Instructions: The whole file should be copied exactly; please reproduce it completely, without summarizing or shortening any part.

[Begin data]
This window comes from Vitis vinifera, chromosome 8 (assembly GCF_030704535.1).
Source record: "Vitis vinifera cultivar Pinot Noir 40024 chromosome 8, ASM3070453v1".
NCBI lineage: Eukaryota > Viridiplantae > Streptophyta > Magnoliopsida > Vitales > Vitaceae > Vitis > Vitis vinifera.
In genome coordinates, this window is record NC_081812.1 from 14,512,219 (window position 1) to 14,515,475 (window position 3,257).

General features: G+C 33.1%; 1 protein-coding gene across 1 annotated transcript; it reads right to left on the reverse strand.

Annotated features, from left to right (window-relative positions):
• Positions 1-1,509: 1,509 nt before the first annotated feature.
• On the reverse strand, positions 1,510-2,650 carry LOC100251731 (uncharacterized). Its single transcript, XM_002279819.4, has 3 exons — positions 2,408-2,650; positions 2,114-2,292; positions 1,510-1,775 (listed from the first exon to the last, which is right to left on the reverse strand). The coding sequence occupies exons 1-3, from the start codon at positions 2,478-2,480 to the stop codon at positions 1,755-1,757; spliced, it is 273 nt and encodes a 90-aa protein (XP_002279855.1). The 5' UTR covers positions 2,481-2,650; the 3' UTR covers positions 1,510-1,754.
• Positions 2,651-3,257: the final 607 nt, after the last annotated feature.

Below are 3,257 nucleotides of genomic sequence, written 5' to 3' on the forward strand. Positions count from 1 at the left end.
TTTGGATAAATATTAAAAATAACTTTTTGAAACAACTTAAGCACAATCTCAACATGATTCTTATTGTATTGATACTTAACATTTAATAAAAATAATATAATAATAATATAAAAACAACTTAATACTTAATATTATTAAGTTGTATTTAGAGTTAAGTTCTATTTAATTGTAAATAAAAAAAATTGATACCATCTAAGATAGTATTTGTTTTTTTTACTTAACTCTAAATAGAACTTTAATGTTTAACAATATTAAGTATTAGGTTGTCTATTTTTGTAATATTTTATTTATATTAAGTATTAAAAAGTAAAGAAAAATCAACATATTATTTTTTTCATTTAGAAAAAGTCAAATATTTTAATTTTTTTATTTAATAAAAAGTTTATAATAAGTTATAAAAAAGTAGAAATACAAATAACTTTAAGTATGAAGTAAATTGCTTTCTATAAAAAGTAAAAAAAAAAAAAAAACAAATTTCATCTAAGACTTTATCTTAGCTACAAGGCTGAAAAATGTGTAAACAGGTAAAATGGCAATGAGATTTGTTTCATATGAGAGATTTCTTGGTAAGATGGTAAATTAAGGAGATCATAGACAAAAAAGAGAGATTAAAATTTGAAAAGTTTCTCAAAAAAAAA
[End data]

This window comes from Vitis vinifera, chromosome 8 (assembly GCF_030704535.1).
Source record: "Vitis vinifera cultivar Pinot Noir 40024 chromosome 8, ASM3070453v1".
NCBI lineage: Eukaryota > Viridiplantae > Streptophyta > Magnoliopsida > Vitales > Vitaceae > Vitis > Vitis vinifera.
In genome coordinates, this window is record NC_081812.1 from 14,512,219 (window position 1) to 14,515,475 (window position 3,257).

General features: G+C 33.1%; 1 protein-coding gene across 1 annotated transcript; it reads right to left on the reverse strand.

Annotated features, from left to right (window-relative positions):
• Positions 1-1,509: 1,509 nt before the first annotated feature.
• On the reverse strand, positions 1,510-2,650 carry LOC100251731 (uncharacterized). Its single transcript, XM_002279819.4, has 3 exons — positions 2,408-2,650; positions 2,114-2,292; positions 1,510-1,775 (listed from the first exon to the last, which is right to left on the reverse strand). The coding sequence occupies exons 1-3, from the start codon at positions 2,478-2,480 to the stop codon at positions 1,755-1,757; spliced, it is 273 nt and encodes a 90-aa protein (XP_002279855.1). The 5' UTR covers positions 2,481-2,650; the 3' UTR covers positions 1,510-1,754.
• Positions 2,651-3,257: the final 607 nt, after the last annotated feature.

Below are 3,257 nucleotides of genomic sequence, written 5' to 3' on the forward strand. Positions count from 1 at the left end.
TTTGGATAAATATTAAAAATAACTTTTTGAAACAACTTAAGCACAATCTCAACATGATTCTTATTGTATTGATACTTAACATTTAATAAAAATAATATAATAATAATATAAAAACAACTTAATACTTAATATTATTAAGTTGTATTTAGAGTTAAGTTCTATTTAATTGTAAATAAAAAAAATTGATACCATCTAAGATAGTATTTGTTTTTTTTACTTAACTCTAAATAGAACTTTAATGTTTAACAATATTAAGTATTAGGTTGTCTATTTTTGTAATATTTTATTTATATTAAGTATTAAAAAGTAAAGAAAAATCAACATATTATTTTTTTCATTTAGAAAAAGTCAAATATTTTAATTTTTTTATTTAATAAAAAGTTTATAATAAGTTATAAAAAAGTAGAAATACAAATAACTTTAAGTATGAAGTAAATTGCTTTCTATAAAAAGTAAAAAAAAAAAAAAAACAAATTTCATCTAAGACTTTATCTTAGCTACAAGGCTGAAAAATGTGTAAACAGGTAAAATGGCAATGAGATTTGTTTCATATGAGAGATTTCTTGGTAAGATGGTAAATTAAGGAGATCATAGACAAAAAAGAGAGATTAAAATTTGAAAAGTTTCTCAAAAAAAAA